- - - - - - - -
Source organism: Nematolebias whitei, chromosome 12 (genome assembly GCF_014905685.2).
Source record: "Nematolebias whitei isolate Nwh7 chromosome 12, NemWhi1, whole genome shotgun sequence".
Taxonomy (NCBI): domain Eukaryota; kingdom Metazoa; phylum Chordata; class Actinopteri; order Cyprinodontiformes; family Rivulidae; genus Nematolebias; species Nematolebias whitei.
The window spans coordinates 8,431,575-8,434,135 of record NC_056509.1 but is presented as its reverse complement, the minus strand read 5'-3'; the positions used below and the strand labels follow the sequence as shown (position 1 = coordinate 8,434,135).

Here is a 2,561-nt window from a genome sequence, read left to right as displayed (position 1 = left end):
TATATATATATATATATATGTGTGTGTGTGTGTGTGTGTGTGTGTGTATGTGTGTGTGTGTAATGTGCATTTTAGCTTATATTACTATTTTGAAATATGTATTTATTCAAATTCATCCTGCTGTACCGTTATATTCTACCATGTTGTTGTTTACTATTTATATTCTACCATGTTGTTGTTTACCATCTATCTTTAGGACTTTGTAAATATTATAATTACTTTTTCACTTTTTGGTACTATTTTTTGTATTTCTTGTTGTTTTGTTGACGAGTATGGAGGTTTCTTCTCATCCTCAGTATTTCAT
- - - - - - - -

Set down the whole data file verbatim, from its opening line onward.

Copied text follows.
Source organism: Nematolebias whitei, chromosome 12 (genome assembly GCF_014905685.2).
Source record: "Nematolebias whitei isolate Nwh7 chromosome 12, NemWhi1, whole genome shotgun sequence".
Taxonomy (NCBI): domain Eukaryota; kingdom Metazoa; phylum Chordata; class Actinopteri; order Cyprinodontiformes; family Rivulidae; genus Nematolebias; species Nematolebias whitei.
The window spans coordinates 8,431,575-8,434,135 of record NC_056509.1 but is presented as its reverse complement, the minus strand read 5'-3'; the positions used below and the strand labels follow the sequence as shown (position 1 = coordinate 8,434,135).

Here is a 2,561-nt window from a genome sequence, read left to right as displayed (position 1 = left end):
TATATATATATATATATATGTGTGTGTGTGTGTGTGTGTGTGTGTGTATGTGTGTGTGTGTAATGTGCATTTTAGCTTATATTACTATTTTGAAATATGTATTTATTCAAATTCATCCTGCTGTACCGTTATATTCTACCATGTTGTTGTTTACTATTTATATTCTACCATGTTGTTGTTTACCATCTATCTTTAGGACTTTGTAAATATTATAATTACTTTTTCACTTTTTGGTACTATTTTTTGTATTTCTTGTTGTTTTGTTGACGAGTATGGAGGTTTCTTCTCATCCTCAGTATTTCAT